As the city moves to establish minimum hourly pay for e-hail companies like Uber and Lyft, the industry’s drivers on Wednesday said the proposed rates weren’t high enough.
The Taxi & Limousine Commission is moving forward under a new city law to create a first-of-its-kind minimum earning structure for e-hail drivers that it estimates will raise the wage floor by 22.5 percent — from a net pay average of $14.06 per hour to $17.22 per hour — for a majority of the 80,000 drivers affiliated with Uber, Lyft, Juno and Via.
“Today’s proposal represents a start — and an important one. Once passed, there’ll be further debate on how it should be changed and circumstances will change,” said Meera Joshi, the TLC commissioner at a public hearing on the rule changes in lower Manhattan. “But there will no longer be a debate on whether or not drivers deserve protections against unilateral pay cuts that make it hard, if not impossible, to earn a living.”
The new wage structure, conceived in a July report commissioned by the TLC, is unique in that it factors in the percent of time drivers spend cruising around without a passenger, known as a “utilization rate,” as a means to incentivize companies to increase efficiency to avoid higher driver compensation. App-based workers drive around without passengers about 40 percent of the time, according to the report.
“Basically, it’s a requirement that each company keeps drivers busy with paid trips. And if they don’t it will cost them,” Joshi continued. “Pay rates have to be tied to the ability of a company to send drivers enough trips, because if not there would be an endless stream of new drivers and it would dilute the pool for existing drivers.”
The TLC considers $17.22 the independent contractor’s equivalent of a $15 hourly wage and calculated that rate by factoring in drivers’ high overhead expenses. But in an industry where about 10 percent of all taxi and e-hail drivers are on food stamps and 40 percent rely on Medicaid, e-hail drivers said the wage floor is too low.
The TLC-commissioned report concluded that drivers spend about $20,295 per year on expenses like leases, maintenance, fuel and insurance. But Sohail Rana, an e-hail driver and organizer at the Independent Drivers Guild, believes that figure is far too low.
“The 22.5-percent increase, yeah, it’s a nice start, but it’s way below where drivers need to be,” Rana said. “How they calculated the expenses — they are way below the real numbers.”
Syed Ali, 45, an e-hail driver from Flushing, offered a conservative estimate that his annual expenses are above $24,000 per year for his V8 Lincoln Town Car.
“It could be more,” Ali said. “We are not making enough money to live in New York City. Either we are putting our expenses on credit cards or are borrowing money from someone to cope with all the expenses.”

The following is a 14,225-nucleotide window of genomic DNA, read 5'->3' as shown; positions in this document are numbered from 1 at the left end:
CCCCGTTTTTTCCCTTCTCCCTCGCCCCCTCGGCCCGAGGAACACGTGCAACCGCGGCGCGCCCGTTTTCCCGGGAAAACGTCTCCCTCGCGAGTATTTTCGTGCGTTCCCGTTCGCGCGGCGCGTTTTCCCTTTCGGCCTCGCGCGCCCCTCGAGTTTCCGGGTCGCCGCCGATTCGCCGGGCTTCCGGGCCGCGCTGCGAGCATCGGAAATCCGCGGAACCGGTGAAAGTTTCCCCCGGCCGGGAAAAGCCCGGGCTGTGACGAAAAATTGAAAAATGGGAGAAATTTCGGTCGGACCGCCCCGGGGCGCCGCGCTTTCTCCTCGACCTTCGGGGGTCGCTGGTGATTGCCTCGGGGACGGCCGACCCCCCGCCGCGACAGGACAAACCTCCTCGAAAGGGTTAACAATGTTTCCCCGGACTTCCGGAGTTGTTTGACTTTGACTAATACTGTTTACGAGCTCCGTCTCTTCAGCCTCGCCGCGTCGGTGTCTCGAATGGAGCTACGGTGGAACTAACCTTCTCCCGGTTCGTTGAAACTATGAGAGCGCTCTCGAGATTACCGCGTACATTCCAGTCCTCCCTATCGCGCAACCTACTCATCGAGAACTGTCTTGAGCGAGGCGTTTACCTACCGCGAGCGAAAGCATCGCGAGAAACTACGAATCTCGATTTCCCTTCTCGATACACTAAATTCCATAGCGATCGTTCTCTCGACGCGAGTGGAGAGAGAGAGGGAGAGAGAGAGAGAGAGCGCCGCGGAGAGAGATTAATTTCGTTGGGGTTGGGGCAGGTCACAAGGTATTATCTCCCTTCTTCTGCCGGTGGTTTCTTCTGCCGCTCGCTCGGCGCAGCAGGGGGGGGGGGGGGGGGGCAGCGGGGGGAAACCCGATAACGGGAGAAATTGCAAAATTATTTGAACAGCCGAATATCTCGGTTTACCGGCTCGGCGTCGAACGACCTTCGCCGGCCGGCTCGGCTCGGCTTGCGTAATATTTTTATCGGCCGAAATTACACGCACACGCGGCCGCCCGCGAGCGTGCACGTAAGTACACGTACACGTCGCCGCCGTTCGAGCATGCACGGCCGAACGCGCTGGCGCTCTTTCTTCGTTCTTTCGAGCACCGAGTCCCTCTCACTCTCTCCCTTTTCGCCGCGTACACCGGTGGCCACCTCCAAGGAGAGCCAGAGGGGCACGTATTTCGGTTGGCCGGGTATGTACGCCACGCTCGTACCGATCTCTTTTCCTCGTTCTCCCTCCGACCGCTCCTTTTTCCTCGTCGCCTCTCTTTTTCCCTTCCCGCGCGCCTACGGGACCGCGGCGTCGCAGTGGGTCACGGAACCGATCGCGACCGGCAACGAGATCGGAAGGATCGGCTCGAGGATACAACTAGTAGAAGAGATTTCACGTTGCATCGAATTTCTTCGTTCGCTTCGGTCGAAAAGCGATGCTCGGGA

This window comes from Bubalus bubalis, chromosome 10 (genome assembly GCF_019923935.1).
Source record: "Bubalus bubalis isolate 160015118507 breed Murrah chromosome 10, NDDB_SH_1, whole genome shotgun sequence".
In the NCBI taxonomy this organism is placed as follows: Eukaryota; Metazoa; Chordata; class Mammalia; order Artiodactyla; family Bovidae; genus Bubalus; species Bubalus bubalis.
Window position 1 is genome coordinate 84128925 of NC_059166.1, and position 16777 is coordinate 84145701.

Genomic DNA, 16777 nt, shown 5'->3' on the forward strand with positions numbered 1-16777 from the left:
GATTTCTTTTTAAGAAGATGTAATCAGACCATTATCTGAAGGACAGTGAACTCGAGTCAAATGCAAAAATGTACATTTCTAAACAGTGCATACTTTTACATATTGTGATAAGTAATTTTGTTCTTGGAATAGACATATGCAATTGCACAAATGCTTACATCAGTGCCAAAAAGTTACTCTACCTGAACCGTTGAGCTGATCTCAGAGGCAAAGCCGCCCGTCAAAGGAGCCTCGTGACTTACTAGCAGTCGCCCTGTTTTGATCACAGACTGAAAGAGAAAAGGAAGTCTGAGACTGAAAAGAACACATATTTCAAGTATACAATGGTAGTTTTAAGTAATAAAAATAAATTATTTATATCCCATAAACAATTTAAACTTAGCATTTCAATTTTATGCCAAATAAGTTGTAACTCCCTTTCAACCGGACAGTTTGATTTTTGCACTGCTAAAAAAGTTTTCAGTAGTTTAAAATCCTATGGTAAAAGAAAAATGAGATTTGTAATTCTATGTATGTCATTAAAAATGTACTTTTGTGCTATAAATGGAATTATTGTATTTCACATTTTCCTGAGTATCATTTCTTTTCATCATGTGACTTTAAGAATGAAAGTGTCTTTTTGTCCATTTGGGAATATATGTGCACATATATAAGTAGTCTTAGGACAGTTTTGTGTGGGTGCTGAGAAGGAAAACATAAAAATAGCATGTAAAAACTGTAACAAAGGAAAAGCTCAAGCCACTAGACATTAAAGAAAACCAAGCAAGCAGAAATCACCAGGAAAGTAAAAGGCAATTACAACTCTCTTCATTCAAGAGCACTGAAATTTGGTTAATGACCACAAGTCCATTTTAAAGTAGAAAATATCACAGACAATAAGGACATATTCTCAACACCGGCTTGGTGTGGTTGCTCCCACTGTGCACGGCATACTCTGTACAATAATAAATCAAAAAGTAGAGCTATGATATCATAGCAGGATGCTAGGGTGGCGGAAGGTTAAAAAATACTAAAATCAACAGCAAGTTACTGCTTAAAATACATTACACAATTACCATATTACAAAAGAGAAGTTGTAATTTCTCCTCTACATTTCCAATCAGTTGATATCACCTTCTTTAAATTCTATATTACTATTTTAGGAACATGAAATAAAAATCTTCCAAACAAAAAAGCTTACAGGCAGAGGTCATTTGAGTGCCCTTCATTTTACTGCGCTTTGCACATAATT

While both Uber and Lyft said they supported the TLC’s creation of a wage floor, each had its own criticisms. Uber claimed that the wage floor formula would take away the company’s ability to offer bonuses for trips in outer boroughs. It also had concerns with the TLC’s plan to create a “shared ride bonus” for drivers completing trips like Uber Pool, arguing that the bonus would raise costs for pooled trips and deter riders from using the service.
“We support efforts to raise driver earnings while ensuring that any new rules do not negatively impact service levels for riders, especially those outside of Manhattan,” said Uber spokesman Alix Anfang in a statement.
Lyft was against the idea of basing the wage floor on differing utilization rates for each company, which will be determined by the TLC and reevaluated every six months. Joseph Okpaku, the vice president of public policy at Lyft, said he believed the policy would give the largest company here, Uber, a strong advantage to create a monopoly.
“Essentially, it would set a different minimum wage standard for each of the four companies,” Okpaku said. “This would allow the company with the deepest pockets to take advantage of an inequitable situation to the detriment of the smaller players.”
James Parrott, a co-author of the TLC- commissioned report and fiscal policy director the Center for New York City Affairs at The New School, argued that an industrywide utilization rate sought by Lyft would undermine the goal of improving each company’s efficiency and believes the TLC could fairly distinguish rates for each major app-based service.
In response to Uber, Parrott said a shared ride bonus was needed because each company, save for Via, “significantly under-compensates” for such trips.
“If they changed the way they compensated drivers for shared rides then you wouldn’t need the bonus,” he said.